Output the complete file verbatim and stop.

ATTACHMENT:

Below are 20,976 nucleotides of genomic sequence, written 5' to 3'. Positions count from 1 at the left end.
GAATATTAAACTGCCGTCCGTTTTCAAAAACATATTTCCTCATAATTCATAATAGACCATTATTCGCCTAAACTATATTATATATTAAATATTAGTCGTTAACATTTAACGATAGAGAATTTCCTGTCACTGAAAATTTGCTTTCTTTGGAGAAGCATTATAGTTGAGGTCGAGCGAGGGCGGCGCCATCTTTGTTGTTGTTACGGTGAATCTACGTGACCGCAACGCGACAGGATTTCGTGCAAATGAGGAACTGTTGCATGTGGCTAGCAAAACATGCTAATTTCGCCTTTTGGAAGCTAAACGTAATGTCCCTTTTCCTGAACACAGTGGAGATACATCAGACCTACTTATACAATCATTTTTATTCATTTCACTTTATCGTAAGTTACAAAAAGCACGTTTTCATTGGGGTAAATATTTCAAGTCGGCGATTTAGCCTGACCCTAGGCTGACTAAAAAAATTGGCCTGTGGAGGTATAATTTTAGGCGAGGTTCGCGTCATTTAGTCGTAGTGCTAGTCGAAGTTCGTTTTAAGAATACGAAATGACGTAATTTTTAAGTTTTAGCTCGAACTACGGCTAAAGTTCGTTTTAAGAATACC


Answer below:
Below are 20,976 nucleotides of genomic sequence, written 5' to 3'. Positions count from 1 at the left end.
GAATATTAAACTGCCGTCCGTTTTCAAAAACATATTTCCTCATAATTCATAATAGACCATTATTCGCCTAAACTATATTATATATTAAATATTAGTCGTTAACATTTAACGATAGAGAATTTCCTGTCACTGAAAATTTGCTTTCTTTGGAGAAGCATTATAGTTGAGGTCGAGCGAGGGCGGCGCCATCTTTGTTGTTGTTACGGTGAATCTACGTGACCGCAACGCGACAGGATTTCGTGCAAATGAGGAACTGTTGCATGTGGCTAGCAAAACATGCTAATTTCGCCTTTTGGAAGCTAAACGTAATGTCCCTTTTCCTGAACACAGTGGAGATACATCAGACCTACTTATACAATCATTTTTATTCATTTCACTTTATCGTAAGTTACAAAAAGCACGTTTTCATTGGGGTAAATATTTCAAGTCGGCGATTTAGCCTGACCCTAGGCTGACTAAAAAAATTGGCCTGTGGAGGTATAATTTTAGGCGAGGTTCGCGTCATTTAGTCGTAGTGCTAGTCGAAGTTCGTTTTAAGAATACGAAATGACGTAATTTTTAAGTTTTAGCTCGAACTACGGCTAAAGTTCGTTTTAAGAATACC